For each of these the player follows the instructions on the action card, rolling white dice to determine their success or otherwise, and one black die for each engaged and non-exhausted enemy. White dice have symbols for success, shielding and a success/reroll combo, which always feels good. Black dice have attack symbols, the strongest enemy always attacking first, and a nemesis symbol. This is bad news, as it means that all Nemesis cards in play have their abilities activated, and these can be particularly unpleasant. Ah yes, the Nemesis. Enemies come in two main flavours, Normal and Elite, and there are also Nemesis cards that hide in their lairs and only emerge late into the various scenarios.
Normal, Elite and Nemesis enemies.
Actions or refreshment? You need balance!
There’s an extra twist in a hero’s actions, because three of them, once used, remain exhausted and cannot be used again, but each of the four characters has one ability that not only never exhausts, it also readies all the other exhausted actions. With this little tweak Warhammer Quest can become a real balancing act between getting the important actions done and finding time to make sure that they can stay available.
The arrows on the bottom of the card show that using it also readies all this hero’s used actions.
Once the heroes have had their chance then the enemies get to attack. Heroes take it in turns to activate enemies either engaged with them or in the shadows, and choosing the right order to do this can be important. There is no dice rolling here, as the activation process is detailed on the card and runs left to right, the text on the card giving a helpful explanation of what to do in many cases. A Clanrat will Advance and then Inflict 1 Damage for example, while a Giant Wolf will Lacerate (making you bleed), then Prey (engaging the most wounded hero) and then Inflict 2 Damage. It is all smoothly thematic, and Warhammer Quest soon begins to growl along as things become second nature.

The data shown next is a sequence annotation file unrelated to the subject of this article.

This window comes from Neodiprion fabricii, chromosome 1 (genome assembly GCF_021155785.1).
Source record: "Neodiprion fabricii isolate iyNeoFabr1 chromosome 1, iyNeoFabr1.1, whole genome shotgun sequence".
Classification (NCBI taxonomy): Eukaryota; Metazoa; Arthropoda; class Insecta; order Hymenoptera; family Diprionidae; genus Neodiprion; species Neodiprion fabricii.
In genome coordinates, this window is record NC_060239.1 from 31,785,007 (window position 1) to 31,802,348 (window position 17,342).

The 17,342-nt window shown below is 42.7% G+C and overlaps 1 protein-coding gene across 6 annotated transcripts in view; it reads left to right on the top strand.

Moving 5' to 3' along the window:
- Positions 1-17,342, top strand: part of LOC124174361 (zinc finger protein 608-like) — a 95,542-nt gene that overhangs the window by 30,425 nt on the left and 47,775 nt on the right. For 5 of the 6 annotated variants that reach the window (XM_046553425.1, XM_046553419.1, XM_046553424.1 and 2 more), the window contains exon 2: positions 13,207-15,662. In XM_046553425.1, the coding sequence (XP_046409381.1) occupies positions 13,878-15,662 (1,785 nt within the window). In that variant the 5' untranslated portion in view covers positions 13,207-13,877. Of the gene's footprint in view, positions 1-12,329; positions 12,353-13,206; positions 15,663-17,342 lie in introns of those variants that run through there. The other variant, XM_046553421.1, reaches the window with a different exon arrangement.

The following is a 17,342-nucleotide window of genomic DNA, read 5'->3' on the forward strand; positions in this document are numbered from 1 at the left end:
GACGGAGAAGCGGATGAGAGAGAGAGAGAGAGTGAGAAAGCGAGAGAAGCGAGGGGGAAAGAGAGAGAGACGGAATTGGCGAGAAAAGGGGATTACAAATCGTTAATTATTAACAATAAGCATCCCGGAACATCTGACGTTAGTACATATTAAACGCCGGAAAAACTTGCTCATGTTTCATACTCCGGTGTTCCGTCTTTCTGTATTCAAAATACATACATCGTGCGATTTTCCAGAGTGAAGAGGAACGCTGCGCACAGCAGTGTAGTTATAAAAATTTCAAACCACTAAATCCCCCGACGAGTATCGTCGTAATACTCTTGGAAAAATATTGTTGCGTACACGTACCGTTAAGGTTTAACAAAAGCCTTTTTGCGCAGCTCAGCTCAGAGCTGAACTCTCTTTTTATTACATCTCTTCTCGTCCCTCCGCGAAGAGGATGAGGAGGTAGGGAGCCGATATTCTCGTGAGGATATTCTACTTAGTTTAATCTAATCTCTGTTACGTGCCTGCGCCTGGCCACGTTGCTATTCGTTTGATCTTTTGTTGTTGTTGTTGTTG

An enemy’s attack follows the boxes in the centre of the card, left to right.
Location, location, location…and peril!
In the Location Phase any text on the current location will take effect, and any fully explored location can be discarded and replaced with a new one. When revealed a new location also causes new enemies to be spawned, some to the shadows and others to the heroes’ engagement areas, so there are always pros and cons to making progress. After this, in the Peril Phase the game timer moves onwards, sometimes triggering events, and the starting player marker is passed round. In the middle of all this you will be resolving Events, equipping Items and dealing with Status cards, so your heroes will become weaker and stronger as they work their way through each story and there are plenty of choices to be made. A generous flagon of stuff to get your adventuring teeth into.